Afternoon tea, by definition, means a little touch of something to tide one over between meals. This custom of taking afternoon tea in England began when the Duchess Anna of Bedford, during the eighteenth century needed some refreshment to help her wait for the late evening meal, generally served around 7:30 or 8pm.
Sitting down with a cup of tea and a little touch of something helps curb stress-relating eating and changes our perspective on satisfaction=high caloric intake, especially when shared with a friend.
In America, better is often defined by bigger. Chain restaurants and super-stores build reputations on offering the most bang for one’s buck, providing large quantities for the price. Unfortunately, many Americans, while not paying the price in their pocketbooks, pay with their health as now 2/3 of our population are medically classified as overweight.
However, taking time for afternoon tea provides Americans the opportunity to:
- retrain ourselves to savor each bite and slow down.
- enjoy the atmosphere, conversation and company over quantity of food.
- let go of daily stress and not eat unconsciously as a result.
In her best-selling book, French Women Don’t Get Fat, Mireille Guiliano explains that the French always sit to eat, make sure they actually enjoy what they’re eating and take their time.
According to Bob Greene of Oprah fame, one of the most critical parts of losing weight involves not eating the two hours before bedtime. I, too practice this discipline. If I’m going to indulge in sweets, I partake during afternoon tea between the hours of 3-4 pm. This system works except when the cravings hit in the evenings. In the past, this involved different levels of white-knuckling and rare victories. However, since discovering dessert teas, my little touch of something satisfies and equals almost zero calories. (I do sometimes enjoy just a touch of milk).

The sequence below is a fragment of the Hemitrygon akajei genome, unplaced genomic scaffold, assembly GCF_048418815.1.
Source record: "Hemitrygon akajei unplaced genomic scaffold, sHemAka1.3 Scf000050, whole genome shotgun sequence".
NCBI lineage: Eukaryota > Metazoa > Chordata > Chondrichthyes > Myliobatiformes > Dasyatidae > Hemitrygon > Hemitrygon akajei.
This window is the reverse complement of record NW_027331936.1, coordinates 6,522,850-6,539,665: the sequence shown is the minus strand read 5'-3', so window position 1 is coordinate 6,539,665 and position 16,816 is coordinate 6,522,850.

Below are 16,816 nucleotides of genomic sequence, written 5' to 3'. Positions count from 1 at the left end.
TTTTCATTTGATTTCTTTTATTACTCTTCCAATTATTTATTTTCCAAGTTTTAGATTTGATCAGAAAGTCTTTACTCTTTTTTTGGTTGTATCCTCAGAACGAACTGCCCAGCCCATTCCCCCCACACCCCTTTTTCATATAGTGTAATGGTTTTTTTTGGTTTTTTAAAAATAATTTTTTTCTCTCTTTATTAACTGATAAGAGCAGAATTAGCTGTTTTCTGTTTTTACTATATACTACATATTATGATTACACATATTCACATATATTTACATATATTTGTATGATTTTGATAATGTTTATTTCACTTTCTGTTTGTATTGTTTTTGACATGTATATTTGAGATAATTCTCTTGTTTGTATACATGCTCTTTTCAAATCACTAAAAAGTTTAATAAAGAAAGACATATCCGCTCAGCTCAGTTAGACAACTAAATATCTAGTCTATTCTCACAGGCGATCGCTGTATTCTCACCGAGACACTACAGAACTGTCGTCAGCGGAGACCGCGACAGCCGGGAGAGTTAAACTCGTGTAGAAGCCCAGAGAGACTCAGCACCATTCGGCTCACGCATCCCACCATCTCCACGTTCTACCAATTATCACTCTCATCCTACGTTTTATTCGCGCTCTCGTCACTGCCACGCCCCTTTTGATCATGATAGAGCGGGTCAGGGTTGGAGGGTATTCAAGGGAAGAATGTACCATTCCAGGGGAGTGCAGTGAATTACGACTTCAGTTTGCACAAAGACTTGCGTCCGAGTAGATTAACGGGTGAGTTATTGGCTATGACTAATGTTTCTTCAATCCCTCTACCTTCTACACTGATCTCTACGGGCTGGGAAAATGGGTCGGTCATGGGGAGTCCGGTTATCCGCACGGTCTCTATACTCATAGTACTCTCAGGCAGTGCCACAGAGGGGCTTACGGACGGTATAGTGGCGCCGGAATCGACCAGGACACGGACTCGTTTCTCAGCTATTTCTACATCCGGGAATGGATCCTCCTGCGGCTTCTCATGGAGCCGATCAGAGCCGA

Tea Party Girl heartily recommends discovering a favorite dessert tea and incorporating its satisfying ritual into daily life. Black teas can include flavors of caramel, almond, chocolate or apricots and even exotic blends like Key Lime Pie. The smell should transport the drinker. Sitting down for a moment of quiet with a cup of favorite flavor, I would suggest, can prove more satisfying than a piece of chocolate, caramel, or cake, simply because winning the calorie war is a reward in itself!
Concerned about drinking caffeine at night? Understandable. First its important to know that while a cup of coffee supplies 140 mg of caffeine, a cup of black tea supplies only one-third of that amount and a cup of green tea even less. Secondly, tea can be decaffeinated by soaking the tea leaves for 30 seconds, dumping the water out and brewing normally.
Lastly, the majority of my evening drinking involves the rooibos plant, sometimes called a red tea, produced only in South Africa and not from the camellia sinensis plant. Rooibos (pronounced roy-boss) is widely available and comes in many different flavors. A favorite of my customers is a Lemon Sorbet, flavored with lemon grass, lemon, lime, and yogurt granulate.
Say good-bye to artificially flavored creamers, three-dollar calorie filled coffee or a bowl of ice cream before bed. Find a dessert tea you love and bring its ritual into every day life. Which tea will become your daily “little touch of something”?